You organize every time we go somewhere how people will sit around the table or in the places or if there's a sofa or cafeteria, if there are three people or four people, five people... Then you say, could everybody please talk one per time? (Female, 55-59)
Much of this organisation would be time consuming and problematic: ‘The biggest problem with all aids is that it almost always takes time and sometimes it is difficult to get help when something does not work.’ (Female, 40-44). Therefore, plans often need to be made well in advance.
Not only the individuals with deafblindness need to have strategies for their lives to work, even their family members and contacts need to be mindful of certain aspects. Placing one’s bag down could create an obstacle, moving items around would create difficulties for finding those items. A specialist care provider mentioned: ‘I can see that people very often forget to tell him, now I'm in the room and now I'm leaving the room.’ (Female, 50-59).
Equal opportunities and treatment
There are many manifestations of inequality that we identified in the interviews. They relate to different spheres of life, such as working conditions, equality in relations or lack of understanding of the disability in basic support structures.
While many of the participants were involved in some form of employment, a good portion of them worked on a part time basis and some had lost their work:
I was a project team leader, so I was earning good money and suddenly it just went downhill. Then, you know, going on to benefits, disabilities benefit just to keep living is kind of difficult ... It does get frustrating when you want to perhaps earn a bit of money but you can't. (Male, 60-64)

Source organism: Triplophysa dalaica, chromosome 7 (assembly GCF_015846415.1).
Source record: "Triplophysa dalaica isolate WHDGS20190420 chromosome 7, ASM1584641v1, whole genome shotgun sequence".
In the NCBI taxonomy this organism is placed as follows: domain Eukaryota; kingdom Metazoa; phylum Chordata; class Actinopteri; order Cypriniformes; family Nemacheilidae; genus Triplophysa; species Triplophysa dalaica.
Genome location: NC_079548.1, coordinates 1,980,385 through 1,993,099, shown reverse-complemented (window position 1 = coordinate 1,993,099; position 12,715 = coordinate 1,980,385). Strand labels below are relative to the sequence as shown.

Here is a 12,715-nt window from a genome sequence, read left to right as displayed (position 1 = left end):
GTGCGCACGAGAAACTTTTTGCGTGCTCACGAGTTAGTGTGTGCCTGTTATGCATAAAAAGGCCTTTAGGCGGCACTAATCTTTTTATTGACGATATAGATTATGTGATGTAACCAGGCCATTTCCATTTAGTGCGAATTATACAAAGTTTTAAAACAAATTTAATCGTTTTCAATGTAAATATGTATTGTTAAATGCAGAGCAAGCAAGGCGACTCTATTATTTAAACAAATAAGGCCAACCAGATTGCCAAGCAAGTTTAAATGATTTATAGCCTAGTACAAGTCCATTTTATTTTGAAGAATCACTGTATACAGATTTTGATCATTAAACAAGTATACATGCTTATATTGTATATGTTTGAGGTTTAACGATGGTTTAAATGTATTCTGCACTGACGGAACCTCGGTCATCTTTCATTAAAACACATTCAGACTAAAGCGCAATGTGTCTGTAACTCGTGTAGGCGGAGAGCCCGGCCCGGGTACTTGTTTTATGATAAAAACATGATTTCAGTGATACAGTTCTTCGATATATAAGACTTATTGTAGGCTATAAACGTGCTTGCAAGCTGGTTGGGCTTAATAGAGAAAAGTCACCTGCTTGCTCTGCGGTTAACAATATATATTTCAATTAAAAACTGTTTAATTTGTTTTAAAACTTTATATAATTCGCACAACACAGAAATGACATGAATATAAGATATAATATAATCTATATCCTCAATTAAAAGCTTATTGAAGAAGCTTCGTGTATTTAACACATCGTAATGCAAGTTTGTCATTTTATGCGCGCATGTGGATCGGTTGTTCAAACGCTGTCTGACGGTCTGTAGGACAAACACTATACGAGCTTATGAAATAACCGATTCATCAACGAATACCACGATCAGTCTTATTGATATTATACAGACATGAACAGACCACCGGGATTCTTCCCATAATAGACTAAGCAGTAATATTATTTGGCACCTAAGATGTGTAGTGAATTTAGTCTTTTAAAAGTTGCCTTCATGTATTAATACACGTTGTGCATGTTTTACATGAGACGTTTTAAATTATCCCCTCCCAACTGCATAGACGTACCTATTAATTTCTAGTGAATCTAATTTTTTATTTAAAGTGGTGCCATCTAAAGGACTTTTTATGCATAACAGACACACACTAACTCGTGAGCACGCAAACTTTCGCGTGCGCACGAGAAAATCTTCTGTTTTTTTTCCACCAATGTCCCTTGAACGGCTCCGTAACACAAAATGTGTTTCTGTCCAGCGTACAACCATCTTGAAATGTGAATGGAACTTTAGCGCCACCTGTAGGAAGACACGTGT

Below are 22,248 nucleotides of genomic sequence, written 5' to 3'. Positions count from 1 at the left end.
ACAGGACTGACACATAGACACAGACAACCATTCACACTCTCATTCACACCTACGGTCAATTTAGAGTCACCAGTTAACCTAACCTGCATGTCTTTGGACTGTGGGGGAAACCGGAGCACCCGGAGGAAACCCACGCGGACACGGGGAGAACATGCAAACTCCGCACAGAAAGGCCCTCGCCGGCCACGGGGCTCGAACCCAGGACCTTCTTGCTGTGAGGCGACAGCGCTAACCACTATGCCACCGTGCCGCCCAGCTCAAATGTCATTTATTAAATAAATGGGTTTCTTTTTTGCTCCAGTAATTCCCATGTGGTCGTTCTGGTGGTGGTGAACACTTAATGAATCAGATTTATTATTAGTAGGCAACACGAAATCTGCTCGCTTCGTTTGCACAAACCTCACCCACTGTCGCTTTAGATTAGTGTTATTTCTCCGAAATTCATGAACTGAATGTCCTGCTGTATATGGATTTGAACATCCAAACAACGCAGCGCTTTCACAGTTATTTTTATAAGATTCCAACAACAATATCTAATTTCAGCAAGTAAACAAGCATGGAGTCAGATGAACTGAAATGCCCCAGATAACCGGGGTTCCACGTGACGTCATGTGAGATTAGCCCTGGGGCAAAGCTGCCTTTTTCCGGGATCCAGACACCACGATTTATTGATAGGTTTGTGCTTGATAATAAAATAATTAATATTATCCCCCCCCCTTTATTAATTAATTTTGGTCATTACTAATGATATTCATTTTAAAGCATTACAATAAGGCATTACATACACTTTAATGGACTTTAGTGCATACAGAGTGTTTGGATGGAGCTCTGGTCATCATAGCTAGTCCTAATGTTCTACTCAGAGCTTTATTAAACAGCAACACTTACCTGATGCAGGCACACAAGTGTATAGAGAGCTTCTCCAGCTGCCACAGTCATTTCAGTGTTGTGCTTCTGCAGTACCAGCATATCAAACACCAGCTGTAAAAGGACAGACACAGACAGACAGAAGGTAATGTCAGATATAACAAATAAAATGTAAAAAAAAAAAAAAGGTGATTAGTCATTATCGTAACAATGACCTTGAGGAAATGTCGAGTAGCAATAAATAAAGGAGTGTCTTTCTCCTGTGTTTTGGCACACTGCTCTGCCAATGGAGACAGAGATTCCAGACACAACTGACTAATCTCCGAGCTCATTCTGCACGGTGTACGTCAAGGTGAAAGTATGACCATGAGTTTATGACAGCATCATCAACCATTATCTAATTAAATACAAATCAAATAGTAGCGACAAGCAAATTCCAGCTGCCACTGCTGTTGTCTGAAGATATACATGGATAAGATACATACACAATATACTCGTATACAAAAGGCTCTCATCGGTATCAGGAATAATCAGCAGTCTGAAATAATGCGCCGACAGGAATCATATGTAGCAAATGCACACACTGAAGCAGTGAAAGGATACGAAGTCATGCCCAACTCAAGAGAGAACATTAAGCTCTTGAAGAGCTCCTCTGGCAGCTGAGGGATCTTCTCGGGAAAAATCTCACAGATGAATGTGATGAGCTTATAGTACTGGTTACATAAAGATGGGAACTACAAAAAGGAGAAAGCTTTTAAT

Considering the extensive experiences and educational backgrounds of some of the participants, it seemed a loss to the society not to take advantage of this resource while at the same time creating a poor standard of living for a group. While many of them cannot work full time, they are hindered in conducting the work that they are able to do by regulations that are not adapted to consider this group’s specific circumstances. Travel and movement outside the home is not easy for this group, however the society does not support alternative modes of work: ‘At work I have deaf-blind interpreters ... I can work at home because I am an IT-nerd and have a fine computer with tools. But at home I do not get the help I need.’ (Female, 50-54).
Many participants expressed a wish to be accepted and treated equally as a member of the society. One participant found information provided by his wife helped include him in social gatherings: ‘I have a wonderful wife here who is very good at describing things to me [...]. It gives me that extra bit of information ...; and to be equal as well’ (Male, 60-64). One participant found openness important and said: ‘If you are open you can get that equality.’ However, at times the participants were overlooked:
Well, the other thing I have noticed, culturally [...] whenever I'm with somebody, a personal assistant or a friend, nine out of ten times the shopkeeper will always talk to my assistant rather than direct to me, and that annoys me. (Male, 60-64)
The institutions providing services often lack the required approach to this group. A participant explained this through an experience in a hospital: